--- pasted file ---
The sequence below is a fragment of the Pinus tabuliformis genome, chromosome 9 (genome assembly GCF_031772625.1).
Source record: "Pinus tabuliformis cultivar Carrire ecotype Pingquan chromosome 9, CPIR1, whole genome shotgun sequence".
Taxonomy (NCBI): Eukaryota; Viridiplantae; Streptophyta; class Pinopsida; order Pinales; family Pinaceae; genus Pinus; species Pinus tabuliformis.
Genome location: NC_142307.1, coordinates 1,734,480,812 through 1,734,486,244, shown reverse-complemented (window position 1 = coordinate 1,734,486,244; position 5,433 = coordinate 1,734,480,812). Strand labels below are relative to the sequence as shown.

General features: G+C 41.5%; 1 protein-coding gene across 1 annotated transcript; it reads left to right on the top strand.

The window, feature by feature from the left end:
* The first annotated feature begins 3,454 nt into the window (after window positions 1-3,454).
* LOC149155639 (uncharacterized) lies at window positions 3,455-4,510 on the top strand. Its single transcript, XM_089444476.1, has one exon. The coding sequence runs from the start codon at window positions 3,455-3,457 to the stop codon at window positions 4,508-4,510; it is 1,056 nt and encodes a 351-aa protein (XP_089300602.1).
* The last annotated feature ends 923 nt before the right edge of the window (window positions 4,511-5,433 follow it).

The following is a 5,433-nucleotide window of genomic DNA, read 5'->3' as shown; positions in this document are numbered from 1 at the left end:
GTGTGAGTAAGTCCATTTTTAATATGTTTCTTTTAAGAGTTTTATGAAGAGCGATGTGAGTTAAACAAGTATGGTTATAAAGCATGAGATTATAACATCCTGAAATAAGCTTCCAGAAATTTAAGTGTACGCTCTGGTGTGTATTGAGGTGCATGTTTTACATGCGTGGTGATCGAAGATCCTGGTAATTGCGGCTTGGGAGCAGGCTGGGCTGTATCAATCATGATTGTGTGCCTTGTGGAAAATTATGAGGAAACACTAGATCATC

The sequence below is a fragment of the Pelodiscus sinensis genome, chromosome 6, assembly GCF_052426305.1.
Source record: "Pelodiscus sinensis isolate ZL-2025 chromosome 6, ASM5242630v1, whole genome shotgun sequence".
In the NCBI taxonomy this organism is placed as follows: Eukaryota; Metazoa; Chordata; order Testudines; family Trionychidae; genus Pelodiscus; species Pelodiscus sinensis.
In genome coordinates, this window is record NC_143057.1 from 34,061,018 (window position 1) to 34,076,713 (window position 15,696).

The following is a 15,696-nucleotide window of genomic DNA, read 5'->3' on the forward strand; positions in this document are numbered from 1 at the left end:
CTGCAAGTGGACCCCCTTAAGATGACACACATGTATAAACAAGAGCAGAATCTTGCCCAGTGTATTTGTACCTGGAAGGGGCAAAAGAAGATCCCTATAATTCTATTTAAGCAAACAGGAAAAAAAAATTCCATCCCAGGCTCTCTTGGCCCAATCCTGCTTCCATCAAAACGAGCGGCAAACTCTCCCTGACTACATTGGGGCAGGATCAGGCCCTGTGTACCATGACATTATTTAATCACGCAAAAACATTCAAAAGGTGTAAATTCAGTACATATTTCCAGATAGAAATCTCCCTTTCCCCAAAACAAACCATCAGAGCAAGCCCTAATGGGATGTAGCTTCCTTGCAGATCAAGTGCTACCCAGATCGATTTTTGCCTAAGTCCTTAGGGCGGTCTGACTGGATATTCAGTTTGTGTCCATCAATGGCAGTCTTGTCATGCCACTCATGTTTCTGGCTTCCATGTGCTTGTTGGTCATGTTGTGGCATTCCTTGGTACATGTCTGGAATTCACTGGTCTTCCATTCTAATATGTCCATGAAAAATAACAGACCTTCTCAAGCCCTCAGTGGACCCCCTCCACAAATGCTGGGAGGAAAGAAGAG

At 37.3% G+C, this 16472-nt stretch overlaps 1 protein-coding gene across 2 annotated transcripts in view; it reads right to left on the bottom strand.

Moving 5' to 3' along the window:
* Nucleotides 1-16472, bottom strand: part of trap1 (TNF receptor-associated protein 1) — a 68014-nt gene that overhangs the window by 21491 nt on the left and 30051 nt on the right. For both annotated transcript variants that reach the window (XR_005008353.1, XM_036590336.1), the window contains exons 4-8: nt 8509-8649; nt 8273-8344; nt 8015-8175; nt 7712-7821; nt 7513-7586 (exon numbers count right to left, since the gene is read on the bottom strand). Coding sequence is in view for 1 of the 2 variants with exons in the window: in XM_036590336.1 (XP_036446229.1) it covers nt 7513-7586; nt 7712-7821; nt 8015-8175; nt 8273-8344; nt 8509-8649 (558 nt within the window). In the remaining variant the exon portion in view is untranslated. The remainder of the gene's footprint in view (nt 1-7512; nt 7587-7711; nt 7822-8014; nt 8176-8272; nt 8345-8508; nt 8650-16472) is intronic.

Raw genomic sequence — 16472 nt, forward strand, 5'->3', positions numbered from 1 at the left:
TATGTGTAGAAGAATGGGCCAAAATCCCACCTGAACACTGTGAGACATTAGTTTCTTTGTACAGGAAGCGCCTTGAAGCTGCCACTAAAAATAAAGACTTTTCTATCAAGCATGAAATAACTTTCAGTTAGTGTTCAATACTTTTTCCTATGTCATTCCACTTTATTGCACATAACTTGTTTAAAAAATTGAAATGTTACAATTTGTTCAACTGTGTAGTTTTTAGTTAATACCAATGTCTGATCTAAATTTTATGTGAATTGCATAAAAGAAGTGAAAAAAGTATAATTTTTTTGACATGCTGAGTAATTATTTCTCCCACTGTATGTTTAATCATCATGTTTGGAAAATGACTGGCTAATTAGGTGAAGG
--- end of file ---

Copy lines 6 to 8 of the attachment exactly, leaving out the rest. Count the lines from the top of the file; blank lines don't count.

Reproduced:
The window, feature by feature from the left end:
* The first annotated feature begins 3,454 nt into the window (after window positions 1-3,454).
* LOC149155639 (uncharacterized) lies at window positions 3,455-4,510 on the top strand. Its single transcript, XM_089444476.1, has one exon. The coding sequence runs from the start codon at window positions 3,455-3,457 to the stop codon at window positions 4,508-4,510; it is 1,056 nt and encodes a 351-aa protein (XP_089300602.1).